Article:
Halaqa As a Place for Navigating Identities and Cultures: An Ethnographic Study of Muslim, Bangladeshi American Youth in Bay Area, California
I have been engaged in a critical ethnographic study (including participant observation, individual interviews, focus group discussions and workshops) of a family-based halaqa organized and run by about Bangladeshi Muslim immigrants in California for the last three years. There are about ten to twelve middle-class Bangladeshi immigrant families which attend the halaqa sessions regularly. All the parents are first generation immigrants who were born in Bangladesh and then immigrated to USA; the youth are second generation Bangladeshi Americans who were all born in the USA.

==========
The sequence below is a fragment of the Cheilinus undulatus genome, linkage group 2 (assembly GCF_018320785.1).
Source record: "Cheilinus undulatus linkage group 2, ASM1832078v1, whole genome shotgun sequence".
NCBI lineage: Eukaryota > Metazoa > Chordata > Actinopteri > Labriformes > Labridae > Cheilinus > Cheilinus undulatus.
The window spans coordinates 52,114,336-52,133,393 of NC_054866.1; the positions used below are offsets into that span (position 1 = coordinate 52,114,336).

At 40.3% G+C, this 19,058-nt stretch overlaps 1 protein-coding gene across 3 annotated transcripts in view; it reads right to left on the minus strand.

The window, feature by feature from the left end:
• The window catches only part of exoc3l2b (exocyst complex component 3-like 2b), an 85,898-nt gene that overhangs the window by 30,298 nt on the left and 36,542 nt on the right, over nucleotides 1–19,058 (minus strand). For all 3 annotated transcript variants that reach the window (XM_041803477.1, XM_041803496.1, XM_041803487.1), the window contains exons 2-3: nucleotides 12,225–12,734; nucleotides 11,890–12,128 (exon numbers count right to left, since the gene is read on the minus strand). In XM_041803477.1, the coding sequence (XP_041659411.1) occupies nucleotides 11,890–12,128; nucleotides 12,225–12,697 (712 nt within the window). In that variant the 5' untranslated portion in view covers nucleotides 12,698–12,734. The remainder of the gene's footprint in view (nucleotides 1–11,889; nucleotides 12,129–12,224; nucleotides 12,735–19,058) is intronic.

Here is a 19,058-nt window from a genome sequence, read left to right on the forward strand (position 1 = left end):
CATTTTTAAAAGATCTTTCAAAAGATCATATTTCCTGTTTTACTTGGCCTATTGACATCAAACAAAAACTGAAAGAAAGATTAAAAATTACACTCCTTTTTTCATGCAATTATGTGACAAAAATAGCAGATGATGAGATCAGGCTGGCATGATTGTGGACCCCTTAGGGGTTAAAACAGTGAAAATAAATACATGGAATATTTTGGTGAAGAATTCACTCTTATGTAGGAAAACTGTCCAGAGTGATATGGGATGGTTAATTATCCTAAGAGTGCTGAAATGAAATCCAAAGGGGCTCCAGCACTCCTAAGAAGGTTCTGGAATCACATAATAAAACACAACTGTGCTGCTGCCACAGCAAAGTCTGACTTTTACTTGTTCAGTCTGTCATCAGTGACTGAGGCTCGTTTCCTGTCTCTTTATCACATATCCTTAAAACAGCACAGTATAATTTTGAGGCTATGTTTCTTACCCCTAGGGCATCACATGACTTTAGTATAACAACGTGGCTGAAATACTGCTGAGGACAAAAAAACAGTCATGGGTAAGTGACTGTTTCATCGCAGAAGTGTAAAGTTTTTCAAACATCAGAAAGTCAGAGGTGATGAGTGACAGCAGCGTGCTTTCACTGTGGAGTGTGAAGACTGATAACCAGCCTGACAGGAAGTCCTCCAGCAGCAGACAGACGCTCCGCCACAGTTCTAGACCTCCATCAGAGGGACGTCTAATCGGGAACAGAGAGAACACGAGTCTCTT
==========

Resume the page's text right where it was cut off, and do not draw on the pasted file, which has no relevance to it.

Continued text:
I look at how youth negotiate and contest their ‘hyphenated’, fluid, Muslim-Bangladeshi-American selves in this setting. I also explore how the nature of the halaqa is cosmopolitan: on one hand there is a tendency to focus on Bangaldeshi culture while the other hand there is a tendency to connect with globalized ideas and practices of Islam. Halaqa thus serves as a place for the Muslim-Bangladeshi-American youth to negotiate their fluid identities and connectivity to the Bangladeshi diaspora by practicing their religion and culture while also adapting to life as global citizens.